That cold north wind

Where I live in the San Francisco Bay area, the wind blows in from the Pacific Ocean.  Either the wind blows straight in through the Golden Gate and heads east, or it comes up from Monterey bringing rain from the southwest, and heads north-east. 

On rare occasions like tonight, the wind blows down out of the north. 

Tonight is colder, dryer. 

The wind beats against the house making unaccustomed noises. 

Since the wind almost always blows from within about 30 degrees of the compass, all the local trees take a landward set to the limbs.  Strong winds from the Pacific merely bow the trees the usual way.  When these cold north winds come through, they open up the trees and spread the limbs in wild and angry ways.  The trees seem to be shaking and threatening with every gesture. 

Casa Crowndot has not actually been uprooted yet.  But the sound of the angry trees makes me think they and the wind have a plan. 


A father's heart

However it is that we store up memories from the past, the result of the process (if not the process itself) seems as unique as each individual doing the remembering. 

I have seen articles about brain research that describe connections among neurons in the brain.  One thing that seems to be coming to light is that repeated patterns of thought create wider and more interconnected neural pathways. 

In the quiet of the rocking chair a nursing mother may have time to "store up all these things in her heart" in a way that fathers never do.  During the ensuing years, does the mother have time to revisit and keep strong these treasures of the heart?  Probably depends on the mother, doesn't it?

The way a father experiences his child is different.  Think cinema:  mother and child is soft lighting and a camera slowly panning around from a discrete distance with romantic musical score;  dad and kid is stroboscopic short cuts from an action movie with heavy metal.  That's the way it gets engraved in the brain. 

The way a father revisits his memories is different.  Fewer repetitions perhaps.  Less time per visit.  Mixing in of current circumstances. 

There is / were probably good evolutionary reasons for these differences, and given enough time I could probably come up with a story.  But that's not what I want to talk about.  (This is the part where your curmudgeonly host reveals his hidden nature.  Aw...)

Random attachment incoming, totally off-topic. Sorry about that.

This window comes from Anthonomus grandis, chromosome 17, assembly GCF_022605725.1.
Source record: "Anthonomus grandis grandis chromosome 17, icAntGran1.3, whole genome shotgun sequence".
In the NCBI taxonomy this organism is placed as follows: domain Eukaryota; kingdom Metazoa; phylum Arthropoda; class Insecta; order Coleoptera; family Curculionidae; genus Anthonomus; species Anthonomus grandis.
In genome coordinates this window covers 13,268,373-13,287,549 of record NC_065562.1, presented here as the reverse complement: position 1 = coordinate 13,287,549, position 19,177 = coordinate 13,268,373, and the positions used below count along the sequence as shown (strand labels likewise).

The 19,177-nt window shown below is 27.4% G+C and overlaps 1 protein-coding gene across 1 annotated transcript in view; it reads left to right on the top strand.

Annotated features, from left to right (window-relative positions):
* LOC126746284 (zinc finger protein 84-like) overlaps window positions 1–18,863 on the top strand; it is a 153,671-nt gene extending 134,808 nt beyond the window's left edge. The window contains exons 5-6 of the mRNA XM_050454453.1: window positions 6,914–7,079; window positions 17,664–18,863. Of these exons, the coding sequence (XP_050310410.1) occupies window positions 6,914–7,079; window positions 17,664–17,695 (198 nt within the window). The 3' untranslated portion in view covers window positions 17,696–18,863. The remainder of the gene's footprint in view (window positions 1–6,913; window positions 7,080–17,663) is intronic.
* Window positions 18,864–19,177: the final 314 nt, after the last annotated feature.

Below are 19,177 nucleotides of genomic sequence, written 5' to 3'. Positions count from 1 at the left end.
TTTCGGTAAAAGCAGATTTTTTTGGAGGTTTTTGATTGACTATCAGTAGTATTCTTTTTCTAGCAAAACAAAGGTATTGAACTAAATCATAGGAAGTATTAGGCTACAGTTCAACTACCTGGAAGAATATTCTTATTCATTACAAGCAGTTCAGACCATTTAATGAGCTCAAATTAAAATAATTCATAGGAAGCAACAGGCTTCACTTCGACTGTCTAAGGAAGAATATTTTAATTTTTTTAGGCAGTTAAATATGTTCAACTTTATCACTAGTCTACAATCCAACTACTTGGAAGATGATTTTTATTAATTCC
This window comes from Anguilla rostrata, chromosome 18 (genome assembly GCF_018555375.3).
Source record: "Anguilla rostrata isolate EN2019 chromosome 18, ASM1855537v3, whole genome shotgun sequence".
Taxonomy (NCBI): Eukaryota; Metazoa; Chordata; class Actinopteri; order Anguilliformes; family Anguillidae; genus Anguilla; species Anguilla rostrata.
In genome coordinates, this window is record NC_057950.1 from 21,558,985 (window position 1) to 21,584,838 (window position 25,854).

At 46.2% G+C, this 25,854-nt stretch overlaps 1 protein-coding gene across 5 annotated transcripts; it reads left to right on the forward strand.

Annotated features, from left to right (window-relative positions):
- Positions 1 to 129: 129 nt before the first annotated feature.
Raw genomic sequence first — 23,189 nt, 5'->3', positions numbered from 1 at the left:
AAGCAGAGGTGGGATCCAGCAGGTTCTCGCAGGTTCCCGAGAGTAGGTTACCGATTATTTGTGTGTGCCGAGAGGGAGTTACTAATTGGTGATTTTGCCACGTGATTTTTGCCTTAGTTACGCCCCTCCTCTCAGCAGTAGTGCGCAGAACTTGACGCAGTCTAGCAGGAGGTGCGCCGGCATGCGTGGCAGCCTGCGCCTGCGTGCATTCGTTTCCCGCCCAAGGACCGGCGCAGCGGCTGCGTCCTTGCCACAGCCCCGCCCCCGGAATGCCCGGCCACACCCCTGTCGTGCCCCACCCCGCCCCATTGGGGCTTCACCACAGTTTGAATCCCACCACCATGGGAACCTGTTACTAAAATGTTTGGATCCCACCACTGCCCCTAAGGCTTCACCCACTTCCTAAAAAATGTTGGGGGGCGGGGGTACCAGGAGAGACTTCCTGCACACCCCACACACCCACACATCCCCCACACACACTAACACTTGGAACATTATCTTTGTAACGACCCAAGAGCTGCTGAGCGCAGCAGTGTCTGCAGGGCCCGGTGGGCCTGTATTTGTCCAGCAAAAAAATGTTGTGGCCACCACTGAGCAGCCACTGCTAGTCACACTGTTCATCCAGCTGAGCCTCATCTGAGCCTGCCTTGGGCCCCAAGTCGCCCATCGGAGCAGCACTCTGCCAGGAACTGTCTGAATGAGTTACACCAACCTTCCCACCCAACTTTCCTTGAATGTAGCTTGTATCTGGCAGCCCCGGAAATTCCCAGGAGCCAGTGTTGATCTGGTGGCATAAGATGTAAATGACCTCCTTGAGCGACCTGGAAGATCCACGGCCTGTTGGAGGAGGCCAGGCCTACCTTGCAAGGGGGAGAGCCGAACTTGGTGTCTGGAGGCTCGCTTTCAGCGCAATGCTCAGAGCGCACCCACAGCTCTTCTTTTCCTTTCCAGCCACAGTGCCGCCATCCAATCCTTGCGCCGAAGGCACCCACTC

My memories of my children are less visual ("I remember just how he looked..."), less verbal ("I remember thinking..."), than they are other-sensory.  I remember the feel of the muscles on my first son's back; I remember the feel of number two son's curly hair -- and the impossibly fine feel of my daughter's hair.  And I remember (and recognize to this day) the smell of the crowns of their heads.  I am confident I could have picked out my babies in the dark by scent alone. 

Recently I was given a scanned picture of my daughter, age four, in a smocked dress.  I honestly can't say I remember the day the picture was taken.  I remember the picture.  But what I want to point out is what the picture evokes:  a scent (calling it "apples and some kind of spice" hints at but does not define it).  I have -- stored up and treasured in my heart -- the texture, the sense-print, and I hope I will never lose it. 

I believe in the resurrection of the dead.  In the body.  A new body.  Not disembodied spirit.  Calling the dead "souls" is a euphemism only; if they don't have some kind of body, they're pretty much out of business.  I trust I will be able to recognize my children, by sense data, in the next life.  That is my hope. 


This changing world

I don't know whether I wish I cared or had the time to figure out what is going on with google+ and youtube et al

Such as, why would anyone in their right mind want to buy stock in LinkedIn?


Panama Independence [sic] Day

First Panama belonged to, well, whoever.

Then to Spain.

Then Panama voluntarily aligned with Columbia.

Then after a bit of global unpleasantness that involved, if I recall correctly, the Rough Riders and some Gatling guns, Panama became the enslaved chattel of the evil imperialist capitalist was recognized as an independent entity by the United States.

On this day in 1903, the USA recognized the independence of Panama, leading to the signing of the treaty that made the Panama Canal possible.  It turned out that having that little aquatic turnstile on the premises was a positive for the little economy whose major export had previously been malaria mosquitoes.

Here is a picture of a tiny piece of the impoverished victim of imperialist aggression:


Of course later on Jimmy Carter gave away our share of the proceeds, paving the way for the Panamanians to become (arguably) chattel of the China Ocean Shipping Company. 


USS Alcedo sunk 5 November 1917

The terrain of human history seems an increasingly featureless as our viewpoint in time and space becomes more distant. 

Zoom in on one distant terrain feature, the first U.S. vessel sunk in World War One:

"Alcedo, a 981 gross ton steam yacht built in 1895 at Glasgow, Scotland, was purchased by the U.S. Navy in June 1917 and placed in commission as USS Alcedo (SP-166) late in July. She crossed the Atlantic the next month to join the patrol forces fighting enemy U-boats in the waters off western Europe. In the early hours of 5 November 1917, while she was escorting a convoy en route to Brest, France, Alcedo was torpedoed and sunk by the German submarine UC-71. Twenty-one of her crew were lost with their ship."